After searching Pinterest for Easter eggs, I discovered posts about dying Easter eggs. I decided to give some of the recipes a try. After two days of work, hard boiling eggs using two different methods and many cracked eggs later these are my results.
I started by trying two different methods for hard-boiling eggs, cool and hot. The hot method boils the water first, then adds the eggs to the boiling water. This did result in eggs that were much easier to peel, but I cracked several of the eggs while CAREFULLY dropping them into the hot water.
Next I tried the cool method, which is adding the eggs to the pan, and then adding cool water over the eggs. Next, you boil the eggs for one minute and then turn off the heat and let stand for 12 minutes before placing in a cold ice bath. This method was much more successful, I didn’t crack a single egg!
Making the Natural Dyes
Once the eggs were hard-boiled, it was time to make the dyes. I found some very cute Pinterest pins with naturally dyed eggs. I tried a few of the ideas and had more success with some than others. Making my own dyes was definitely more wok than buying a kit at the store, but I’ve always disliked the artificial colors, which sometimes seeped through the shells into the eggs.
I used onion skins, spinach, carrots and turmeric, beets and red cabbage to create the natural dyes for the Easter eggs.
Coloring the Easter Eggs
After straining the dyes and cooling them, the next step was coloring the eggs. On average, I left the eggs in the dyes for about 4 hours, some were left overnight. Some dyes worked better than others, here were my results.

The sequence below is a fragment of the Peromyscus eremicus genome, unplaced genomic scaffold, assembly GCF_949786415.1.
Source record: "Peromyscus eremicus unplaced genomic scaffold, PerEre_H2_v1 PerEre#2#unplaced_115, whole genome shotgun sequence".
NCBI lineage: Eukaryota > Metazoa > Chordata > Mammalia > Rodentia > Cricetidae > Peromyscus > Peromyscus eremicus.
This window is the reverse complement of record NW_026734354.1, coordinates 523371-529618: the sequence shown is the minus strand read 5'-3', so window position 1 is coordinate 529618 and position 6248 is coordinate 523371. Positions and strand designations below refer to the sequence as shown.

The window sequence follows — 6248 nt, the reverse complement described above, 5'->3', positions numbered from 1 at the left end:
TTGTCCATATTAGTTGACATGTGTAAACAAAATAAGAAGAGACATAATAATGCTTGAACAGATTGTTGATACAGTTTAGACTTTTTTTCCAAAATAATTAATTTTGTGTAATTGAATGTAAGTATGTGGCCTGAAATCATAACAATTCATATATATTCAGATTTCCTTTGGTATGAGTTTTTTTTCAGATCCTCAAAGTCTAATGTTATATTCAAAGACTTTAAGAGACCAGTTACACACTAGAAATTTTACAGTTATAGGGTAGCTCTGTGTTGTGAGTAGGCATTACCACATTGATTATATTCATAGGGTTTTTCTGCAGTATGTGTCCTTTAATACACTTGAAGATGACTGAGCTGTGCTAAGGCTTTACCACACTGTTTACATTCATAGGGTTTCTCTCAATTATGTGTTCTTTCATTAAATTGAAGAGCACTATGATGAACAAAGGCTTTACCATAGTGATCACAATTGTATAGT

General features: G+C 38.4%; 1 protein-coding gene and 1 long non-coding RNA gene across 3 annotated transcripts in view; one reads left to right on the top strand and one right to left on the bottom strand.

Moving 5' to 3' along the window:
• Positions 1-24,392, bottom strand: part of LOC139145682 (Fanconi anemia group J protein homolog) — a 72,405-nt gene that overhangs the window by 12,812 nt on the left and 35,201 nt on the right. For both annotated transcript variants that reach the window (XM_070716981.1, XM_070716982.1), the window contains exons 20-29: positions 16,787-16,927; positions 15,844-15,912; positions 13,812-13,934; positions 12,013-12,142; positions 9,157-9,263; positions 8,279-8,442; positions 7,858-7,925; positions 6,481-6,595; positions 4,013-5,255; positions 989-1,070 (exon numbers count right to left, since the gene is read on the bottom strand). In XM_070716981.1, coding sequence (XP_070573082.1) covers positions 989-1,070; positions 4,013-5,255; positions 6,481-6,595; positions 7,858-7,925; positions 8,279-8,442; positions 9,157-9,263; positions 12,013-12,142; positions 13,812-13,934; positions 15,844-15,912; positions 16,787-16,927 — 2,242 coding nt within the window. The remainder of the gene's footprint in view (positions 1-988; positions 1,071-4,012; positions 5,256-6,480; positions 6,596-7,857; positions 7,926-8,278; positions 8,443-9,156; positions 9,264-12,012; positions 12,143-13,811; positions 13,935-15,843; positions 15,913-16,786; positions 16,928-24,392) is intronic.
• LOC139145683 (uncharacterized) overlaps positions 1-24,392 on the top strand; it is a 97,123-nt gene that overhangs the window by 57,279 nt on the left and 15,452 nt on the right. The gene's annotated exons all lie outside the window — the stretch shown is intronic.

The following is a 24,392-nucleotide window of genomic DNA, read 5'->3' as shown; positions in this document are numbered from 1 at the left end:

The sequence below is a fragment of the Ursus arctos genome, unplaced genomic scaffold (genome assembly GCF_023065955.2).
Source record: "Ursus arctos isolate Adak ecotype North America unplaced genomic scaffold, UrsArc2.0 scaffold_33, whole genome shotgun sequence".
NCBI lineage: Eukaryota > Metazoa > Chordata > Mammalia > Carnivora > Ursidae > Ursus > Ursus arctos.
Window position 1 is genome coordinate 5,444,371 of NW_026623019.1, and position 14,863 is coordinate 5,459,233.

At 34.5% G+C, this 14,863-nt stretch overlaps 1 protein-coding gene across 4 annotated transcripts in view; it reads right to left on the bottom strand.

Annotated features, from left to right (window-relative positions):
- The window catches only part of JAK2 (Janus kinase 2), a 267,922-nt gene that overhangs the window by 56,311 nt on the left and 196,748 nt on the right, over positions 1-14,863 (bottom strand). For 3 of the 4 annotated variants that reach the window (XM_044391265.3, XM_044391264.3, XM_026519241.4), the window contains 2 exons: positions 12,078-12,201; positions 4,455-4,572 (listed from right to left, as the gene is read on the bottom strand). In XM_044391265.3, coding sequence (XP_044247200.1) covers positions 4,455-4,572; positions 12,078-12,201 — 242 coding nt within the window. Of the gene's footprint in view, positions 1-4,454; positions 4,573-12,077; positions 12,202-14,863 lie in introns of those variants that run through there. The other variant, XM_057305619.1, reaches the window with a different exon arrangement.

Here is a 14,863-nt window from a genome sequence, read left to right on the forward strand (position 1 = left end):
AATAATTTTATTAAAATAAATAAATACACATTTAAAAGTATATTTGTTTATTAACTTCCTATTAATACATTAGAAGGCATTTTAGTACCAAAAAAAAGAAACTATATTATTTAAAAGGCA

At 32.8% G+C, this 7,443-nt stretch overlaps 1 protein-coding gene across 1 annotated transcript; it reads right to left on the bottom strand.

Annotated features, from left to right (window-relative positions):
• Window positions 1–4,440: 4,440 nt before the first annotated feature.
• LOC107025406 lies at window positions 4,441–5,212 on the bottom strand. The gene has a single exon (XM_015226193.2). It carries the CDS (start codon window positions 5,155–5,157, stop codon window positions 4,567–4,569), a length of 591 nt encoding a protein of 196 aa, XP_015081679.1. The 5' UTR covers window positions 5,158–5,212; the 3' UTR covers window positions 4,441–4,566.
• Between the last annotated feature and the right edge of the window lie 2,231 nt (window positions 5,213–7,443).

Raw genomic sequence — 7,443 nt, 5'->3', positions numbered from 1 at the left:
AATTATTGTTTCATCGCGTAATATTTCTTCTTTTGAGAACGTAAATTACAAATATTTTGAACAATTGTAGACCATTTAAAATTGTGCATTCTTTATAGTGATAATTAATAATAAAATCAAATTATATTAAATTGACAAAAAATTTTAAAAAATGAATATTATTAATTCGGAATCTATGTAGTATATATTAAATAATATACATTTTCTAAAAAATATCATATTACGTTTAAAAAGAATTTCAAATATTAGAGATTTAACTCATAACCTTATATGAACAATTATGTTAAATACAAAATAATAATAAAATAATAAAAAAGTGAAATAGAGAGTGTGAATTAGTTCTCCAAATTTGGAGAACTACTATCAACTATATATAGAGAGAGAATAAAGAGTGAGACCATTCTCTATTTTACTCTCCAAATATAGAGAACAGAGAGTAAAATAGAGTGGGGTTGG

Blue eggs made from red cabbage. (Yes, red cabbage makes blue eggs.) The blue eggs actually worked fairly well. They looked purple when they were first removed from the dye, but after they were dry they turned blue.
I usually buy brown eggs but when dying eggs I buy white. So I found it funny that my attempt at making orange eggs resulted in brownish ones that look like brown eggs! The egg on the left was made by using yellow dye with just a little of the “orange” one, but it still came out a bit brown.
Yellow eggs were made with turmeric and carrots. They were pretty when they cam out of the dye. However, when they sat overnight in the egg carton, they discolored and got spotty.
My attempt at pink eggs made from beets was not very successful. They eggs looked pink as I was pulling them from the dye, but the color didn’t stick to the egg for some reason. I ended up with these spotty eggs.
The least successful result was the ”green“eggs made from spinach with a little turmeric, as the recipe I found suggested. They came out just ugly! I tried to add them to the other dyes because they were so ugly but the second color didn’t take.
So that’s the results from my great Easter egg coloring experiment. It was definitely more work than using dyes from the store. Here is the basic recipe if you decide to give it a try.
- onion skins from 4 yellow onions
- 1 cup carrot chips
- 2 cups red cabbage, cut finely
- 6 cups spinach leaves
- 4 small beets, cut into pieces
- 4 cups cold water
- 2 tablespoons vinegar
- 1 teaspoon salt
Cover your working counter, the dye stains clothes and countertops.
- Make separate pots for each color. For green, use spinach and 1 tablespoon turmeric. For orange use onion skins. For yellow use carrots and 3 tablespoons turmeric. For red use beets. For blue use red cabbage.
- Add 4 cups cold water, 2 tablespoons vinegar and 1 teaspoon salt to a medium saucepan.
- Add the vegetable or turmeric for each color desired.
- Bring to a boil. Reduce heat to a simmer and cook for 30 minutes.
- Strain the water/veggie mixture through a strainer and let cool.
- Place eggs in dye for 4 to 8 hours. Remove eggs with a slotted spoon onto a thick pile of paper towels to drain extra liquid, then set them on a plate to dry.